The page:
The Best Online Dance Training Platforms You Can Try At Home
Whether you're learning a new style, warming up for a performance or just want to take class when you can't make it to the studio, online dance training platforms are an ever-growing option for dancers of all genres and skill levels. And though they should never replace your live training, they can be a convenient—and hopefully valuable—supplement. Here are the best options available today:
Cost: Starts at $100/month
Who it's for: Studio owners and dance teachers, to share with their students
What makes it unique: Big-name teachers, like "So You Think You Can Dance" favorites Nick Lazzarini, Allison Holker and tWitch, with classes in genres like contemporary, jazz and hip hop as well as choreography services
Cost: $29/month, or 3-, 6- and 12-month access packages for $80–$298
Who it's for: Students and teachers
What makes it unique: Classes include hip hop, ballet and Bollywood, plus an audition plan subscription for $9.50/month or $96/year.
Cost: Rent individual classes for a 48-hour period, starting at $3.99
Who it's for: Students, professionals and teachers
What makes it unique: Dancio is currently exclusively focused on ballet, with the chance to take class from stars like American Ballet Theatre's Carlos Lopez and New York City Ballet's Craig Hall and Lauren King.
Cost: À la carte dance courses and multipart modules range from $37–$147
Who it's for: Beginner to intermediate students
What makes it unique: A range of social dance styles, like ballroom, salsa and club dancing
Who it's for: Students, teachers and enthusiasts
What makes it unique: OPTAP is devoted specifically to tap dance.
Cost: $19.99/month or $199.99/year
Who it's for: Students and teachers
What makes it unique: Urban dance styles, like hip hop, whacking, house, popping and krump
- Dancio Lets You Take Class from Julie Kent...In Your Living Room ›
- Should You Be Taking Online Dance Classes? - Dance Magazine ›
Jennifer Kahn knew the theater industry could do better. As a professional stage manager for 17 years she worked on regional, off-Broadway and Broadway shows. Nearly each time a show closed, something unsettling happened: "I would watch them throw away our shows. All of the beautiful artwork by my friends in the paint shop would go in the trash." The elaborate backdrops? Gone.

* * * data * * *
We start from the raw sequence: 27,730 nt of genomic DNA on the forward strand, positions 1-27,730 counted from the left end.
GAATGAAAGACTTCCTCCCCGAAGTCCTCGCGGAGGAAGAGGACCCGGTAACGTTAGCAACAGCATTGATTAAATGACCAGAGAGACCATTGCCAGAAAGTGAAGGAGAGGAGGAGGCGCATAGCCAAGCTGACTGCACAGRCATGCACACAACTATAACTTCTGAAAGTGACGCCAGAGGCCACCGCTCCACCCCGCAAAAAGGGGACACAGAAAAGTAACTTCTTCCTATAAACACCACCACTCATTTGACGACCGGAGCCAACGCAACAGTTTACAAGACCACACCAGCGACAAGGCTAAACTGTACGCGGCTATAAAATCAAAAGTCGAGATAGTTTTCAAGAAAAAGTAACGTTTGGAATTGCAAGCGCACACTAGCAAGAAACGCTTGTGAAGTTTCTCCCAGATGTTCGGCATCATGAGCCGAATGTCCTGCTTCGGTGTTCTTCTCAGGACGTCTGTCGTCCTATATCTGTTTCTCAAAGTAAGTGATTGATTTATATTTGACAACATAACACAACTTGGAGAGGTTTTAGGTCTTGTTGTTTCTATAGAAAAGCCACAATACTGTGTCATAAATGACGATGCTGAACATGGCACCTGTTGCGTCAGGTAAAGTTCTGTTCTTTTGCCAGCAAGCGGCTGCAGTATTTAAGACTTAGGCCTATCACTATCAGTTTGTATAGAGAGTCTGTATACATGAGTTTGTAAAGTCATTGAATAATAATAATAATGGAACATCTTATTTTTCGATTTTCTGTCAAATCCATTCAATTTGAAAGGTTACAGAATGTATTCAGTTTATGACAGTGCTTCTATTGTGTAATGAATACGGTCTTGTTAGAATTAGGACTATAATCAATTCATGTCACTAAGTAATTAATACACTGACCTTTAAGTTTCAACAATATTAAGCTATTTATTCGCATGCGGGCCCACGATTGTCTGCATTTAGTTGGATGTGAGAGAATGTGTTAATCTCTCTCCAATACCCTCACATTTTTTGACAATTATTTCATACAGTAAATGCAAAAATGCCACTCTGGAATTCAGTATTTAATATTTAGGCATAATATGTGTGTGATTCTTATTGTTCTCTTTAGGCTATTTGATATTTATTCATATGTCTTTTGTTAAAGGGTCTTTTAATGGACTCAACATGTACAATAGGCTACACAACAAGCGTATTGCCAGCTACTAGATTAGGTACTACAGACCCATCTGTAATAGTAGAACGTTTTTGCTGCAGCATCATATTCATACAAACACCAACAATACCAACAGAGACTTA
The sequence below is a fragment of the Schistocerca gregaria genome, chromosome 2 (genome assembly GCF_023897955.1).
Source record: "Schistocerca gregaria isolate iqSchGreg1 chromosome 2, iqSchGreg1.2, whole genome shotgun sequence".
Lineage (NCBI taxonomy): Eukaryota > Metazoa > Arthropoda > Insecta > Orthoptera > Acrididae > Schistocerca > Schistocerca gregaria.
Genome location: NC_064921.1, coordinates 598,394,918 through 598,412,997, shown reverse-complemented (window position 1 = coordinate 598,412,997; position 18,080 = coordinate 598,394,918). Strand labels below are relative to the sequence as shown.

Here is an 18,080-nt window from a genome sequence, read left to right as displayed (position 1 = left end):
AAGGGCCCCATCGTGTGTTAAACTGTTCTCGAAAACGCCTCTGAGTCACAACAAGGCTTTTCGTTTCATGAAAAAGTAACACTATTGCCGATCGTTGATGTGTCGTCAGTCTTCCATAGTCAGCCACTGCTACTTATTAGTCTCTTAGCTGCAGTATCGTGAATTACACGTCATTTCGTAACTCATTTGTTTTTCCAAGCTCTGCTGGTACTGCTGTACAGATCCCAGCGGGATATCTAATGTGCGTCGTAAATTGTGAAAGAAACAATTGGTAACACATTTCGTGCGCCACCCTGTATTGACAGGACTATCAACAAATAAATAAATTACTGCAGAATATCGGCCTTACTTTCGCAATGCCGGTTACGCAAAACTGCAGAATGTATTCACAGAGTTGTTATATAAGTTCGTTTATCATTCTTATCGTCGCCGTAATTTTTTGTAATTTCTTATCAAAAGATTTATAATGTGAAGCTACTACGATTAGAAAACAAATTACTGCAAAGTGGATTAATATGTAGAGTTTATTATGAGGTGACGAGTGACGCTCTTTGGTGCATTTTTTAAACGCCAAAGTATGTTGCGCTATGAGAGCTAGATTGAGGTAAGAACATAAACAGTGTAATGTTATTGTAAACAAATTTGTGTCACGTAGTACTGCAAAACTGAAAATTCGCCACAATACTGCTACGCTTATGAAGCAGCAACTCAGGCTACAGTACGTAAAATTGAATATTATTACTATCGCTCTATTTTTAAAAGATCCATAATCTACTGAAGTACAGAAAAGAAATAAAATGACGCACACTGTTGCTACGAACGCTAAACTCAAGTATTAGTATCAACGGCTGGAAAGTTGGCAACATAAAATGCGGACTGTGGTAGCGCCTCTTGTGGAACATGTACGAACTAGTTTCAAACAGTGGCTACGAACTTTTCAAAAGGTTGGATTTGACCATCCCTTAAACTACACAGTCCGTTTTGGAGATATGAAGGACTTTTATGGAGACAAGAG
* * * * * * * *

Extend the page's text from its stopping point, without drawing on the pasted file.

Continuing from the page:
But she had an idea: What if the material used in the backdrops and legs could be upcycled into something new? And what if theater lovers could literally keep a piece of a beloved show?
"The show must go on" may be a platitude we use to get through everything from costume malfunctions to stormy moods. But when it came to overcoming a literal hurricane, Houston Ballet was buoyed by this mantra to go from devastated to dancing in a matter of weeks—with the help of Harlequin Floors, Houston Ballet's longstanding partner who sprang into action to build new floors in record time.
For decades the name Alicia Alonso has been virtually synonymous with Ballet Nacional de Cuba, the company she co-founded in Havana in 1948. Alonso died on October 17, just shy of what would have been her 99th birthday. In recent years, she had stepped back from day-to-day decision-making in the company. As if preparing for the future, in January, the company's leading ballerina, 42-year-old Viengsay Valdés, was named deputy director, a job that seems to encompass most of the responsibilities of a traditional director. Now, presumably, she will step into her new role as director of the company. Her debut as curator of the repertory comes in November, when the troupe will perform three mixed bills selected by her at the Gran Teatro de la Habana Alicia Alonso. The following has been translated from a conversation conducted in Spanish, Valdés' native tongue.
New York City Ballet principal Sara Mearns wasn't sure she was strong enough. A ballerina who has danced many demanding full-length and contemporary roles, she was about to push herself physically more than she thought was possible.
"I said, 'I can't. My body won't,' " she says. "He told me, 'Yes, it will.' "
She wasn't working with a ballet coach, but with personal trainer Joel Prouty, who was asking her to do squats with a heavier barbell than she'd ever used.